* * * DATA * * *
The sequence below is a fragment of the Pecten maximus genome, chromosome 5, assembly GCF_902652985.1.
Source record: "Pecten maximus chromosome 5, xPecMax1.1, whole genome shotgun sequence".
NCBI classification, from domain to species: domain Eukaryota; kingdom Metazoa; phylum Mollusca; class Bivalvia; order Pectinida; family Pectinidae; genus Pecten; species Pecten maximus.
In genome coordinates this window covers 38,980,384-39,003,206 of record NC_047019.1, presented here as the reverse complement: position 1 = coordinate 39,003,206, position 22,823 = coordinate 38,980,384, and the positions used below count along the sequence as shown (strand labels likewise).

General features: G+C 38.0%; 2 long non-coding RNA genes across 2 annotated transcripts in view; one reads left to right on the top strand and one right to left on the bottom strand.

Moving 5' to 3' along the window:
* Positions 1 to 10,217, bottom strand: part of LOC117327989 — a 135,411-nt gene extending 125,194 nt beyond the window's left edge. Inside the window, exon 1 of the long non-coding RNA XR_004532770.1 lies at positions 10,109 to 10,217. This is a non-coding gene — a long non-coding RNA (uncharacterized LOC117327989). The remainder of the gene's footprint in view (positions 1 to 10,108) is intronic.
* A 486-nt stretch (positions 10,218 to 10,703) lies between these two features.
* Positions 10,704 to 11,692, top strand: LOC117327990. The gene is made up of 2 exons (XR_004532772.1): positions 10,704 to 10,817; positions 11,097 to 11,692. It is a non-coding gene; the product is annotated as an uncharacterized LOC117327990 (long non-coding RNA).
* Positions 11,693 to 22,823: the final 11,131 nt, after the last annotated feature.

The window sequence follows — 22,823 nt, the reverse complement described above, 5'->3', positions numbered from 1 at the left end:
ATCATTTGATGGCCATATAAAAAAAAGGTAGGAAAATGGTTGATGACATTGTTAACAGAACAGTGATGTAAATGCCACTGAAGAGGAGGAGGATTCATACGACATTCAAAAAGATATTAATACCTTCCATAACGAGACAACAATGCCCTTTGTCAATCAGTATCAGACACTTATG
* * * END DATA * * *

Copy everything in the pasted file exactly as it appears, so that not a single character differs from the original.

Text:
The sequence below is a fragment of the Pecten maximus genome, chromosome 5, assembly GCF_902652985.1.
Source record: "Pecten maximus chromosome 5, xPecMax1.1, whole genome shotgun sequence".
NCBI classification, from domain to species: domain Eukaryota; kingdom Metazoa; phylum Mollusca; class Bivalvia; order Pectinida; family Pectinidae; genus Pecten; species Pecten maximus.
In genome coordinates this window covers 38,980,384-39,003,206 of record NC_047019.1, presented here as the reverse complement: position 1 = coordinate 39,003,206, position 22,823 = coordinate 38,980,384, and the positions used below count along the sequence as shown (strand labels likewise).

General features: G+C 38.0%; 2 long non-coding RNA genes across 2 annotated transcripts in view; one reads left to right on the top strand and one right to left on the bottom strand.

Moving 5' to 3' along the window:
* Positions 1 to 10,217, bottom strand: part of LOC117327989 — a 135,411-nt gene extending 125,194 nt beyond the window's left edge. Inside the window, exon 1 of the long non-coding RNA XR_004532770.1 lies at positions 10,109 to 10,217. This is a non-coding gene — a long non-coding RNA (uncharacterized LOC117327989). The remainder of the gene's footprint in view (positions 1 to 10,108) is intronic.
* A 486-nt stretch (positions 10,218 to 10,703) lies between these two features.
* Positions 10,704 to 11,692, top strand: LOC117327990. The gene is made up of 2 exons (XR_004532772.1): positions 10,704 to 10,817; positions 11,097 to 11,692. It is a non-coding gene; the product is annotated as an uncharacterized LOC117327990 (long non-coding RNA).
* Positions 11,693 to 22,823: the final 11,131 nt, after the last annotated feature.

The window sequence follows — 22,823 nt, the reverse complement described above, 5'->3', positions numbered from 1 at the left end:
ATCATTTGATGGCCATATAAAAAAAAGGTAGGAAAATGGTTGATGACATTGTTAACAGAACAGTGATGTAAATGCCACTGAAGAGGAGGAGGATTCATACGACATTCAAAAAGATATTAATACCTTCCATAACGAGACAACAATGCCCTTTGTCAATCAGTATCAGACACTTATG